Achievement Unlocked: Testing Complete on James Webb Telescope's Backplane Structure

An artist's concept of the James Webb Space Telescope (JWST). Image Credit: NASA/ESA

An artist’s concept of the James Webb Space Telescope (JWST). Image Credit: NASA/ESA

NASA announced on July 8 that it had completed static load testing on the James Webb Space Telescope’s (JWST) Primary Mirror Backplane Support Structure (PMBSS). The testing was completed by two of the contractors tapped to work on JWST, the Northrop Grumman Corporation and ATK. This latest developmental milestone moves the telescope closer to its intended launch aboard an Ariane 5 rocket, at current time scheduled to take place in October 2018 from the Guiana Space Centre in Kourou, French Guiana. Following its launch, the telescope will be “unfolded” and placed into an Earth-Sun Lagrangian point L2 “halo orbit,” where it will observe the cosmos.

NASA described the PMBSS assembly as “the stable platform that holds the telescope’s science instruments and the 18 beryllium mirror-segments that form the 21-foot-diameter primary mirror nearly motionless while the telescope peers into deep space.” The mirror’s structural integrity is of the utmost importance, being that it is the component that starlight will hit first. Lee Feinberg, NASA’s optical telescope element manager at Maryland’s Goddard Space Flight Center, discussed the essential nature of this testing phase.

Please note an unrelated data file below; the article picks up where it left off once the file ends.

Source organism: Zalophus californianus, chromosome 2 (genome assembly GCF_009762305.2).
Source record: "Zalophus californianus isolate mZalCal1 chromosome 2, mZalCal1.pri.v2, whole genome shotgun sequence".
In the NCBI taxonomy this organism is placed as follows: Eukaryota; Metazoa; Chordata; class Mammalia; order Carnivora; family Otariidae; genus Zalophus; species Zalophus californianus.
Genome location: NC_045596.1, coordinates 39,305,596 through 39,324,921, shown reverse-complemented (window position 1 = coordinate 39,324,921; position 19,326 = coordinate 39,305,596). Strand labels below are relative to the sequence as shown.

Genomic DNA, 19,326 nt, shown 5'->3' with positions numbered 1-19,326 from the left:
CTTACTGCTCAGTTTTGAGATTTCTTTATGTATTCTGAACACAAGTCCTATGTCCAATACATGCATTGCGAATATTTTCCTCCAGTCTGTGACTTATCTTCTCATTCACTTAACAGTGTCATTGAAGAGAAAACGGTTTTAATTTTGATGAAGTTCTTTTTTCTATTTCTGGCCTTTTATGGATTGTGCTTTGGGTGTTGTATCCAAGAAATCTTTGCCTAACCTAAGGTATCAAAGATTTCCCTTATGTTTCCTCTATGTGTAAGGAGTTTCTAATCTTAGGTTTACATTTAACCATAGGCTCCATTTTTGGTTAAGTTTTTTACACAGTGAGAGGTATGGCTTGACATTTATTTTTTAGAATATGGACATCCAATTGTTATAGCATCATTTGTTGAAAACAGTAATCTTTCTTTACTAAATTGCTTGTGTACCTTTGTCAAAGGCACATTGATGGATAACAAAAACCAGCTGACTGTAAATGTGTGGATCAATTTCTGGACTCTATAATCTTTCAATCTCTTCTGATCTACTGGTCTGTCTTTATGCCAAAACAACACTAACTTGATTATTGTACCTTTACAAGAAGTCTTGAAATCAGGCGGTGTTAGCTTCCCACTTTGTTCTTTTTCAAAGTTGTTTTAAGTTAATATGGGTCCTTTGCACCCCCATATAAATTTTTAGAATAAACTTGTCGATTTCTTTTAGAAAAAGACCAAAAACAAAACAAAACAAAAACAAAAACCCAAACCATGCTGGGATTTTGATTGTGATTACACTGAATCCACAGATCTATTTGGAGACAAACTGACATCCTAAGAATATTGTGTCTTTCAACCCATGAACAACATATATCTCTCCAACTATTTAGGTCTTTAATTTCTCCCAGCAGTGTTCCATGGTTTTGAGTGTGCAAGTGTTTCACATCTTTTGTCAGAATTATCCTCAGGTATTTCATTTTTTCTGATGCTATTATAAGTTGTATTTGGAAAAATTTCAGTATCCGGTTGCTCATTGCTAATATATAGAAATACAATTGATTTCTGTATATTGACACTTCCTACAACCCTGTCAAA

From NASA: "The backplane of NASA’s James Webb Space Telescope was mounted to a structure for static load testing to verify it can support the stiffness required to keep the optics in alignment, and maintain the strength to support launch loads. " Photo Credit: Northrop Grumman

From NASA: “The backplane of NASA’s James Webb Space Telescope was mounted to a structure for static load testing to verify it can support the stiffness required to keep the optics in alignment, and maintain the strength to support launch loads. ” Photo Credit: Northrop Grumman

“Static testing demonstrates the backplane has the structural integrity to withstand the forces and vibrations of launch and is the final test prior to starting the integration of the backplane with the rest of the telescope,” Feinberg emphasized. Scott Texter, optical telescope element manager at Northrop Grumman, seconded this assertion. He added: “This is the largest, most complex cryogenically stable structure humans have ever built. Completion of the static testing verifies it can hold the weight it is designed to hold. Now the structural backbone of the observatory is officially verified and ready for integration.”

NASA underscored that despite the structure’s large size and function, it has been engineered to be as lightweight as possible. The agency announced, “When fully deployed, [the PMBSS] measures approximately 24 feet tall by 19.5 feet wide by more than 11.5 feet deep, and weighs only 2,180 pounds.” However, despite its weight considerations, it is wholly supportive. The agency went on to state: “Once fully assembled and populated, the PMBSS will support a mission payload and instruments that weigh more than 7,300 pounds. With a full launch load, it will support the equivalent of 12 times its own weight.”